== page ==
There is no difference between right-wing propaganda and so-called left-wing propaganda in the US, despite the fact that there are those who ignorantly refer to Obama and his administration as “socialist”; there is no left wing in the American political arena.

In these issues of the media and the one-party system lie the two main differences between the US and the old Soviet Union: in the Soviet Union, there was dissent and everyone knew that the state lied to them. Not so in the US, not so.


Posted in Uncategorized with tags , , , , , , , , , on May 27, 2009 by Mizgîn
“We are at a fork in a pathway. Turkey must choose one of them. If Turkey doesn’t accept our overtures and continues to attack us then of course we will use all means to defend ourselves, and that includes retaliation. They can call us ‘terrorists’ for as long as they wish but Turkey has to accept that the PKK is part of the reality of the solution to its Kurdish problem.”
~ Murat Karayılan.

The Times of London has an article which includes statements from Murat Karayılan, which you can access through Hevallo’s blog. Below are some of the photos at The Times:

The guerrillas’ own photos can always be viewed at

Since so many people have such short memories, let me point out that Murat Karayılan’s statements are nothing new. This most recent initiative for a peaceful solution to the Kurdish situation in Turkey began in August 2006 with PKK’s Declaration for a Democratic Resolution to the Kurdish Question ( and was further reinforced by the unilateral ceasefire of September of the same year ( At the time, the PKK’s offer, the same one that Karayılan offers the Ankara regime today, was rejected outright by the US “special envoy to counter the PKK for Turkey”, Joseph Ralston:

“Ceasefire sort of implies an act that is taken between two states, two actors, to do that. And I don’t want to confer that kind of status on the PKK by saying a ceasefire.”

Furthermore, Ralston specifically rejected the IRA-type settlement that Karayılan mentions in The Times:

Asked whether the U.S. intends to use the IRA model in dealing with the PKK, Ralston underlined that these two were totally different problems.

“You are comparing two very different situations, and mixing apples with oranges,” the U.S. envoy said. “In the case of the PKK, our objective is to enhance cooperation with the Turkish and Iraqi governments to fight the PKK. We are also working with European governments to cut the PKK’s financial and logistics lifeline. We will use all of the tools at our disposal: law enforcement, intelligence, diplomacy, financial pressure. And we have not taken any other option off the table.”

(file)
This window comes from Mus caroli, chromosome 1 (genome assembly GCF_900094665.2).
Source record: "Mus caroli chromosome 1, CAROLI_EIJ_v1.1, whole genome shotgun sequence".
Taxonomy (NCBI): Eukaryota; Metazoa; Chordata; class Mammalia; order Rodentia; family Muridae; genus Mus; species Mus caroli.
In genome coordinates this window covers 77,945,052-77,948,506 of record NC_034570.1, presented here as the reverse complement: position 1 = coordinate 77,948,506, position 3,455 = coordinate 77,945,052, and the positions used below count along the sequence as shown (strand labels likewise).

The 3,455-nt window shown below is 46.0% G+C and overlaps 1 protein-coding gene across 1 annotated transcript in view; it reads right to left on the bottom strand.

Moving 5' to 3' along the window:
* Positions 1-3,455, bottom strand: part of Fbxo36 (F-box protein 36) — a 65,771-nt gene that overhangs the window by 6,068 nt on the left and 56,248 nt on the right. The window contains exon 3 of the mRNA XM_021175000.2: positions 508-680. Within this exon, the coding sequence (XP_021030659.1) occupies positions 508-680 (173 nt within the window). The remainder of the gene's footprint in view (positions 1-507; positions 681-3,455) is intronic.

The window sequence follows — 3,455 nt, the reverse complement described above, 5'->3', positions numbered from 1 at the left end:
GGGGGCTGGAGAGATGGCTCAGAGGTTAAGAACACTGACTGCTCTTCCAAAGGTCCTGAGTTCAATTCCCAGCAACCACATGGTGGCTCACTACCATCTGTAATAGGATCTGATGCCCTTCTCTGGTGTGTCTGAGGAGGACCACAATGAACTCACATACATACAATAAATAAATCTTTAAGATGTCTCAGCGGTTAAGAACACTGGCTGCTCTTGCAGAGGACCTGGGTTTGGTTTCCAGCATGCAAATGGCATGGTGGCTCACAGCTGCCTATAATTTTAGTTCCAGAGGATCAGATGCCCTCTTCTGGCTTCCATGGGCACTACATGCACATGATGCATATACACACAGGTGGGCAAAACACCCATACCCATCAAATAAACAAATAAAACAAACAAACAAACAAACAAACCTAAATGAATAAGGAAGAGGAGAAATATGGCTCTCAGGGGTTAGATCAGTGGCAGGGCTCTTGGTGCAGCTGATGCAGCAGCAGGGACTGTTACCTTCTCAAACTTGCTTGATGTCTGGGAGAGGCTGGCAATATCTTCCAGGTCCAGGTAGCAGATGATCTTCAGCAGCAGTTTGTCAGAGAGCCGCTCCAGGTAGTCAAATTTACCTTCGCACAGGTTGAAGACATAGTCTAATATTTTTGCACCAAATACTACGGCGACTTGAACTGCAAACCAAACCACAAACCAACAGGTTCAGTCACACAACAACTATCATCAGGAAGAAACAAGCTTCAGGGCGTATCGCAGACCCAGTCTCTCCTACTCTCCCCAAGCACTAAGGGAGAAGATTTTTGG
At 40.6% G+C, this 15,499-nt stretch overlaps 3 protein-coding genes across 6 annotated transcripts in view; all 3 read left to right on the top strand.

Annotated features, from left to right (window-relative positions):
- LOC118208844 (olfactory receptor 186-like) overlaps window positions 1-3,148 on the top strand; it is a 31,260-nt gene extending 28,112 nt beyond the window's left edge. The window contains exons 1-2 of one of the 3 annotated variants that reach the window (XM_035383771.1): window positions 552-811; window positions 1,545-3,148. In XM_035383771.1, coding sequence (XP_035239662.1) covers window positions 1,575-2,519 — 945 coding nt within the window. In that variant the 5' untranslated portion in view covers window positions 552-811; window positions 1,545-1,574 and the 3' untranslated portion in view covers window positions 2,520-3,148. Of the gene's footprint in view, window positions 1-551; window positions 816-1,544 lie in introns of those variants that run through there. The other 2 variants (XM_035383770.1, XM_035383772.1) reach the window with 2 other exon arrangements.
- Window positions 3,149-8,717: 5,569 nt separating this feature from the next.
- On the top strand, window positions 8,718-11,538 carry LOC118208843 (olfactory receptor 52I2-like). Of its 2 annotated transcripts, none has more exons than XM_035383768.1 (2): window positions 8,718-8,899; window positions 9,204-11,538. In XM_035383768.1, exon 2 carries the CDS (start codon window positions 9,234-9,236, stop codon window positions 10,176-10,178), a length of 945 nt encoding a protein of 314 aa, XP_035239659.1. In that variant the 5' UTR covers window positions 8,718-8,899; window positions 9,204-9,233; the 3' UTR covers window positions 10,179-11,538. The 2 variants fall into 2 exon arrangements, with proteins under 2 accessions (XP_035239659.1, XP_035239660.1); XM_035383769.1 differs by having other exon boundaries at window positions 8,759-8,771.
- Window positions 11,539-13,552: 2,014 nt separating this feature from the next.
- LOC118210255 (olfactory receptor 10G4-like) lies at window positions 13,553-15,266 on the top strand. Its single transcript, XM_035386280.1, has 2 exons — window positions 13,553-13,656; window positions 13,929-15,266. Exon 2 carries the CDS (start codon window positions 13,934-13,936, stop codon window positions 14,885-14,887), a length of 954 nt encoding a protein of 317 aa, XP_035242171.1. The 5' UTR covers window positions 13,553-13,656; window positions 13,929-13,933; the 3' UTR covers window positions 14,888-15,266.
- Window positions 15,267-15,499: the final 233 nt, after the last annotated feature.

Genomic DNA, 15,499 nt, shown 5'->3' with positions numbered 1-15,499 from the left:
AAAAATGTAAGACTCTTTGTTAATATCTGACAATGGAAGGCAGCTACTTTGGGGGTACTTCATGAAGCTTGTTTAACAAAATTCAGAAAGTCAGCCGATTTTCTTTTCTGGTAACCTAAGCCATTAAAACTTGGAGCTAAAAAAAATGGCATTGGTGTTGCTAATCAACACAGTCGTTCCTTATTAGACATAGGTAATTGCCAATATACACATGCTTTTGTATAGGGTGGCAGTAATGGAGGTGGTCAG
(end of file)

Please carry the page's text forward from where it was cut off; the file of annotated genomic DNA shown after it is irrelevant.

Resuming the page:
Of course, Ralston wasn’t appointed “special envoy to coordinate the PKK for Turkey” in order to bring about any kind of settlement; he was appointed to sell Lockheed Martin product.

While the PKK is consistent in its calls for a peaceful solution, it remains to be seen if anything comes of these calls this time around. It’s still possible for the guardians of the status quo to pull another Ralston out of their hat. Nor should anything be made of any recent statements by anyone who represents the Ankara regime, which means that, in spite of Abdullah Gül’s meaningless remark about the Kurdish situation in Turkey, being “Turkey’s biggest problem,” the regime continues to conduct operations against our guerrillas (Check for the most recent news on that).

There is also the issue of the mass arrests of DTP politicians and political workers. If the Ankara regime were serious about achieving a political solution, then why does it treat DTP like it’s treated every other Kurdish political party in the country?

Another recent article in the British media mentions the same kind of skepticism about recent events that I have. From The Guardian:

Scepticism also extends to Kurdish groups in the south-east who complain of increasing repression and continuing curbs on cultural and linguistic expression. Speaking at the House of Lords in London last week, Muharrem Erbey, president of the Diyarbakir Human Rights Association, said over 300 people had been detained since Kurdish Democratic Society party (DTP) overcame a determined AKP campaign to make big gains in last March’s municipal elections.

“We oppose violence. We don’t want loss of life. We want the armed fighters to join the political process. But we support people’s right to be outspoken in pursuit of their democratic rights … Instead of having human rights and democracy in Turkey, it’s completely the other way round,” Erbey said.

As far as I’m concerned, Turkey has not given any indication whatsoever that it has any solution to the Kurdish situation, except the same failed solution it’s had since 1984. If the Ankara regime continues to apply the same, failed solution, then Karayılan, Nurettin Sofi, and all the comrades continue to have my full support in defending themselves, “and that includes retaliation.”


Posted in Uncategorized with tags , , , , , , , , , , on May 21, 2009 by Mizgîn
“An elimination scenario was written before 29 March. It was a scenario based on DTP losing votes . . . But it didn’t pan out.”
~ Murat Karayılan.

This is a continuation of Hasan Cemal’s interview with Murat Karayılan. The first part can be found here.

Karayılan: PKK is not the old PKK any more

Karayılan explains the change in the PKK with the following words: “PKK is at a more reasonable line compared to the past. For example, it [the PKK] used to want an independent Kurdish state. This is in the past now. In other words, PKK is not ‘secessionist’ any more. We want the Kurds to live freely and in equality within the borders of the Turkish Republic. I would like to state this. This is not a tactic. The process that dropped secessionism, excluding the independent state, started in 1993; 1999 began with İmralı (1999 is the year Öcalan was captured and sentenced to life time imprisonment, HC). The paradigm has changed.”